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US President Donald Trump nominates Indian American Krishna R. Urs to be ambassador to Peru

Urs, a 30-year veteran of the foreign service was earlier the Deputy Chief of Mission in Spain

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Krishna R. Urs . Twitter (AmChamSpain)
  • The appointment of Urs, a career member of the Senior Foreign Service, would have to be approved by the Senate
  • Urs, a 30-year veteran of the foreign service was earlier the Deputy Chief of Mission in Spain
  • In January, Trump ordered the wholesale resignations of ambassadors appointed by Obama leaving huge holes in the diplomatic network 

Washington, June 29, 2017: US President Donald Trump has nominated Krishna R. Urs to be the ambassador to Peru, the White House announced on Wednesday.

The appointment of Urs, a career member of the Senior Foreign Service, would have to be approved by the Senate.

He is currently Charge d’Affaires of the US Embassy in Madrid. Urs took over after James Costos, who was appointed by former President Barack Obama, resigned.

Urs, a 30-year veteran of the foreign service was earlier the Deputy Chief of Mission in Spain.

ALSO READ: Indian Diaspora Optimistic about Ties with US under President Donald Trump

Urs, who knows Spanish, Hindi and Telugu, has specialised in economic issues and has developed extensive policy experience in the Andean region of South America, the White House said.

In January, Trump ordered the wholesale resignations of ambassadors appointed by Obama leaving huge holes in the diplomatic network that he is only now beginning to fill.

Last week he nominated Kenneth Juster, the President’s Deputy Assistant for International Economic Affairs and Deputy Director of the National Economic Council, to be the Ambassador in New Delhi.

At the highest levels of the State Department, Trump has appointed Indian-American Nikki Haley as the US Permanent Representative to the UN, a position the has cabinet rank. (IANS)

Next Story

White House Condemns Any Link of President Donald Trump to Accused New Zealand Shooter

Trump was widely attacked in the aftermath of a deadly white supremacist rally in Charlottesville, Virginia, in 2017 when he equated white supremacists with counter-protesters, saying "both sides" were to blame and that there were "fine people" on both sides of the protest.

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U.S.
In this Jan. 2, 2019, file photo White House chief of staff Mick Mulvaney listens as President Donald Trump speaks during a Cabinet meeting at the White House in Washington. VOA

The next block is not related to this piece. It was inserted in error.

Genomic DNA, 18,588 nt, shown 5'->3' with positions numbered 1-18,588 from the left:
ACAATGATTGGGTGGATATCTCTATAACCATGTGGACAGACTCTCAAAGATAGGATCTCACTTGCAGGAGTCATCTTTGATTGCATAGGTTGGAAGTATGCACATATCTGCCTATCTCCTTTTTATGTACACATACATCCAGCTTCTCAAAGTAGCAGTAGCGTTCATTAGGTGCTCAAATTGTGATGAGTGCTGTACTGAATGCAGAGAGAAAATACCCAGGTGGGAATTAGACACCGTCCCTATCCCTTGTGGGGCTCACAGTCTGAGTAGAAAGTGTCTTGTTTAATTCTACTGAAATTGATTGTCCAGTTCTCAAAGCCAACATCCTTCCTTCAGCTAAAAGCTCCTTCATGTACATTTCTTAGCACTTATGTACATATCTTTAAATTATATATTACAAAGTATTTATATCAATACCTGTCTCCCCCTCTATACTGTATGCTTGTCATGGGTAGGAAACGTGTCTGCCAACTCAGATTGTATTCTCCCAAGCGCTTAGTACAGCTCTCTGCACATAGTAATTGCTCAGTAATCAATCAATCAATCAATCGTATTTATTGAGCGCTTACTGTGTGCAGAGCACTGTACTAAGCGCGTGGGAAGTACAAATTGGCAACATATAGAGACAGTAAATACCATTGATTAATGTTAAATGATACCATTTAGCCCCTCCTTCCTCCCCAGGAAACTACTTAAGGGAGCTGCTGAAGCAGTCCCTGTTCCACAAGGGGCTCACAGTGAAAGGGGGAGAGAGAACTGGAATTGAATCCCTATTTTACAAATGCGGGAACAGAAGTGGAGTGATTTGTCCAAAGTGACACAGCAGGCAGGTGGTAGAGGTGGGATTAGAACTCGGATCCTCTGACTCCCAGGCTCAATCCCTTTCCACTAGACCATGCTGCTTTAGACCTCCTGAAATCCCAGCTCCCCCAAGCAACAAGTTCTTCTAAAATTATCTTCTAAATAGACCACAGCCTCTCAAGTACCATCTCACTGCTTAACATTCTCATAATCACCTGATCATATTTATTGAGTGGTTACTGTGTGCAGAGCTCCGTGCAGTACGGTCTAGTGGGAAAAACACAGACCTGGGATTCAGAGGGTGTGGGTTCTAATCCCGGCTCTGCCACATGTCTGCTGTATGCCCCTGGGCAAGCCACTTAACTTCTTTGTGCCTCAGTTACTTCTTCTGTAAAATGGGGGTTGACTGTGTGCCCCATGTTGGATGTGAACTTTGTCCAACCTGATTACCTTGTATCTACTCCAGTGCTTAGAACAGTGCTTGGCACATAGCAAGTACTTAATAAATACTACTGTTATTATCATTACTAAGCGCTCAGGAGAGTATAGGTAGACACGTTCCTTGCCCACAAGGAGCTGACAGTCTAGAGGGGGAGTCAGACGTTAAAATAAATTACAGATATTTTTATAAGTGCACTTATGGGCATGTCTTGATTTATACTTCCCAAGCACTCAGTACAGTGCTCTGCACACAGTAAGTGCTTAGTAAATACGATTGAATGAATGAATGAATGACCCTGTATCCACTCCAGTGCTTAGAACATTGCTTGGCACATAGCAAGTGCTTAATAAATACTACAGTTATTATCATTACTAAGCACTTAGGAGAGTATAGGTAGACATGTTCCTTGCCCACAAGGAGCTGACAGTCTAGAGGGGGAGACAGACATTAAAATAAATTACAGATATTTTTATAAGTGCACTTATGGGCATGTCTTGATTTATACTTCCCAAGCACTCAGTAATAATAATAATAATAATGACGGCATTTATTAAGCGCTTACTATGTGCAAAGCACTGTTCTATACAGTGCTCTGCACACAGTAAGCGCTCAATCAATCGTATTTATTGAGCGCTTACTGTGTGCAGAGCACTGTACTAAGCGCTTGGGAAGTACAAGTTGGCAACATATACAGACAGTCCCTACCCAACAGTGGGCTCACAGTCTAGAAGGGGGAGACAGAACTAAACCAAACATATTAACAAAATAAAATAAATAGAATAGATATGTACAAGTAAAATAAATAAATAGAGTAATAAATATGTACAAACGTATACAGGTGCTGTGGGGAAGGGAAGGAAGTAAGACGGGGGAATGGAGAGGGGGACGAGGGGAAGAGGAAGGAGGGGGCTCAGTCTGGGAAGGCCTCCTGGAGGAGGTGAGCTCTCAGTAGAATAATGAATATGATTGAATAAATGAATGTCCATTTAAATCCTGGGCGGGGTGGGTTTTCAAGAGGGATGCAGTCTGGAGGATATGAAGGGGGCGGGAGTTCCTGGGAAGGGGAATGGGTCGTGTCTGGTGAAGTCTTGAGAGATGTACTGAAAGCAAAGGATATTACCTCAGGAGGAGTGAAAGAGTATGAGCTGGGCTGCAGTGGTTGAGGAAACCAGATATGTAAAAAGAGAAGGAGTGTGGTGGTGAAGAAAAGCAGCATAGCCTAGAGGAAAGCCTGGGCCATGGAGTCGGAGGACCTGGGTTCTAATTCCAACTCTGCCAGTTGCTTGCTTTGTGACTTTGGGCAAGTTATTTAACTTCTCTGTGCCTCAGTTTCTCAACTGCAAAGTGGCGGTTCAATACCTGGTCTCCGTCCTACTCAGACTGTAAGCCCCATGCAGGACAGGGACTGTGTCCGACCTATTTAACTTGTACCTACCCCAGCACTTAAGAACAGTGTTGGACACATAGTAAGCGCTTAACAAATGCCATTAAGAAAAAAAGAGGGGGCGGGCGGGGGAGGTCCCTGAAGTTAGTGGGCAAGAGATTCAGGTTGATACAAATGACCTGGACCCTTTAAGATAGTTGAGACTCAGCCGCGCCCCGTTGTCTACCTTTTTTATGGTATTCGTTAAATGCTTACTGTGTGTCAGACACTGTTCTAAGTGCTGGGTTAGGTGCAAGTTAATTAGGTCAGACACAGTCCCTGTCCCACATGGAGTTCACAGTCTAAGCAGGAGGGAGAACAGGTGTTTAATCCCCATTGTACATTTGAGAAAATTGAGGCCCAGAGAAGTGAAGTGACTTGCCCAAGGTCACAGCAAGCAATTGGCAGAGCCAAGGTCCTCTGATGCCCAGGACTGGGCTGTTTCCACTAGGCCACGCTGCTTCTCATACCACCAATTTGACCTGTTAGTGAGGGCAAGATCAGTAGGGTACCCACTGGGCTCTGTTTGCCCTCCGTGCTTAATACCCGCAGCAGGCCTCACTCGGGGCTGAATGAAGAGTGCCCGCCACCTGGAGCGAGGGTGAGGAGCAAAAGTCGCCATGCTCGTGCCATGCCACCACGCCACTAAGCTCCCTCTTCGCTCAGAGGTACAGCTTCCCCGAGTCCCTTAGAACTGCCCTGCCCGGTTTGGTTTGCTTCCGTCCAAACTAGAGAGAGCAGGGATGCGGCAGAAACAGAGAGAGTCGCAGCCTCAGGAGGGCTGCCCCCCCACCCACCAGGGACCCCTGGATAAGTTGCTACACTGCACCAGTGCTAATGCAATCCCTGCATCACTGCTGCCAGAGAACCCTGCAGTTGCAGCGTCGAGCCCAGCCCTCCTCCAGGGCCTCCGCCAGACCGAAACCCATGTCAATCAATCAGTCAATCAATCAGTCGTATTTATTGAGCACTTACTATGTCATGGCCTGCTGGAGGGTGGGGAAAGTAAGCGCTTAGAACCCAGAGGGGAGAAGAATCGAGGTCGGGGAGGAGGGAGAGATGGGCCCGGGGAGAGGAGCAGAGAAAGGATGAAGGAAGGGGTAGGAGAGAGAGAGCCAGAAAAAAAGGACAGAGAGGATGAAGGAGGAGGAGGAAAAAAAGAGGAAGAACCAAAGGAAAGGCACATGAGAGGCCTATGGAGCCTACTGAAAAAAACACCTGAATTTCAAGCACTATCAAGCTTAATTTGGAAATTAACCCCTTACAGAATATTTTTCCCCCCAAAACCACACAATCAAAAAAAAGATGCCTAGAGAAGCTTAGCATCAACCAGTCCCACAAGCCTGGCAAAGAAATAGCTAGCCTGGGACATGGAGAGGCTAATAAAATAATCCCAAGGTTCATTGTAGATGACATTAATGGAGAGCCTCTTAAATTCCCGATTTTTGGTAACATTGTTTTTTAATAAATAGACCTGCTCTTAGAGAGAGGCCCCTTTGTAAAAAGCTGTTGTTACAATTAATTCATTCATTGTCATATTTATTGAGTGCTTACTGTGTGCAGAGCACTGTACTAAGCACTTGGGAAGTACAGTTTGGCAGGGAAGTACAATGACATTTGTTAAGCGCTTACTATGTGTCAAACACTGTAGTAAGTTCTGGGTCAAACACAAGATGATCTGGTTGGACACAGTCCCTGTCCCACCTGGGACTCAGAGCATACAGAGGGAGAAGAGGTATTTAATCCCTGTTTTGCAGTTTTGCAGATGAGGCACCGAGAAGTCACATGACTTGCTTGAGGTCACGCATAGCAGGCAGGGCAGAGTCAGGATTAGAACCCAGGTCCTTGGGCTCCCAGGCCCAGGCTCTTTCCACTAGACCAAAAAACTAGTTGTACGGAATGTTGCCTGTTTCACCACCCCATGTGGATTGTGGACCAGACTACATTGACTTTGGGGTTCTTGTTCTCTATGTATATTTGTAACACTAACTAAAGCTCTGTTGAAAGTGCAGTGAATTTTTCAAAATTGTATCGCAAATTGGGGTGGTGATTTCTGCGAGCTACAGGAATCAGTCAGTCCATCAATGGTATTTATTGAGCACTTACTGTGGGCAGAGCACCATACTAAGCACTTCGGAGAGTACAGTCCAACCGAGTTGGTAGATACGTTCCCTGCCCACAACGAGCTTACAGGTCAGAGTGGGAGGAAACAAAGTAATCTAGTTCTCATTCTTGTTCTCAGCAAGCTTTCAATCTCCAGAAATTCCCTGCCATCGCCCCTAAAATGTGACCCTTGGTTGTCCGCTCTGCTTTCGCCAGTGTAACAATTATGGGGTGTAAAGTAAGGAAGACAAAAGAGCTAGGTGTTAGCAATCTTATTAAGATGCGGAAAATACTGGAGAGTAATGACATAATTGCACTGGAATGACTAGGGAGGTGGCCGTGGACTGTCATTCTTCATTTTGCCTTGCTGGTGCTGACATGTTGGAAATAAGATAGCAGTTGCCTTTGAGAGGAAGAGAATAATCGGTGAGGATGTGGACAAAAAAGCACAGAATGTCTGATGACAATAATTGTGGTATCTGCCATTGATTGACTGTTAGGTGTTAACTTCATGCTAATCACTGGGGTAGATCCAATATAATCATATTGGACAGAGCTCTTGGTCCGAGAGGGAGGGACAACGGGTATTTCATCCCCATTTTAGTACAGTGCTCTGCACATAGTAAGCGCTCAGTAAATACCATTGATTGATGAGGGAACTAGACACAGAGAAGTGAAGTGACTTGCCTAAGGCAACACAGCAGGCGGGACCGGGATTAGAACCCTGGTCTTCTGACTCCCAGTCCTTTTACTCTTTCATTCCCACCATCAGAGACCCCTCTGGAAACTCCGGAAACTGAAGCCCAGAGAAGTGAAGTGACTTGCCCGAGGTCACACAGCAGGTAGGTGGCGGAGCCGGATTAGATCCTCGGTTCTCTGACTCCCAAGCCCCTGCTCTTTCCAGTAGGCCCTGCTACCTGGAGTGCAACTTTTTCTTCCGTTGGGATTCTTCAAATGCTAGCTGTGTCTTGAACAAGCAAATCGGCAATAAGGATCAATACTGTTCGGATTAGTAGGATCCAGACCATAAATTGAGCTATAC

The White House on Sunday rejected any attempt to link President Donald Trump to the white supremacist accused of gunning down 50 people at two New Zealand mosques.

“The president is not a white supremacist,” acting White House chief of staff Mick Mulvaney told the “Fox News Sunday” show. “I’m not sure how many times we have to say that. Let’s take what happened in New Zealand [Friday] for what it is: a terrible evil tragic act.”

Donald Trump
The statement renewed criticism that Trump has not voiced strong enough condemnation of white nationalists. VOA

Alleged gunman Brenton Harris Tarrant, a 28-year-old Australian, said in a 74-page manifesto he released shortly before the massacre unfolded at mosques in Christchurch that he viewed Trump as “a symbol of renewed white identity and common purpose” but did not support his policies.

The statement renewed criticism that Trump has not voiced strong enough condemnation of white nationalists.

Asked Friday after the mosque attacks whether he sees an increase in white nationalism, Trump said, “I don’t really. I think it’s a small group of people that have very, very serious problems, I guess.” He said he had not seen the manifesto.

Mulvaney said, “I don’t think it’s fair to cast this person as a supporter of Donald Trump any more than it is to look at his eco-terrorist passages in that manifesto and align him with [Democratic House Speaker] Nancy Pelosi or Ms. Ocasio-Cortez,” Alexandria Ocasio-Cortez, a Democratic congresswoman.

“This was a disturbed individual, an evil person,” he said.

Donald Trump
“The president is not a white supremacist,” acting White House chief of staff Mick Mulvaney told the “Fox News Sunday” show. “I’m not sure how many times we have to say that. Let’s take what happened in New Zealand [Friday] for what it is: a terrible evil tragic act.” VOA
Scott Brown, the U.S. ambassador to New Zealand, told CNN that he gave no credence to Tarrant’s comments about Trump in the manifesto, saying the accused gunman “is rotten to the core.” Brown said he hopes Tarrant is convicted “as quickly as he can be” and the key to his prison cell thrown away.

Also Read: Did You Know? IOM States Latin America as World’s Deadliest Route for Migrants

Trump was widely attacked in the aftermath of a deadly white supremacist rally in Charlottesville, Virginia, in 2017 when he equated white supremacists with counter-protesters, saying “both sides” were to blame and that there were “fine people” on both sides of the protest.

Sen. Kirsten Gillibrand, one of numerous Democrats seeking the party’s presidential nomination to oppose Trump in the 2020 election, said on Twitter after the New Zealand attack, “Time and time again, this president has embraced and emboldened white supremacists and instead of condemning racist terrorists, he covers for them. This isn’t normal or acceptable.” (VOA)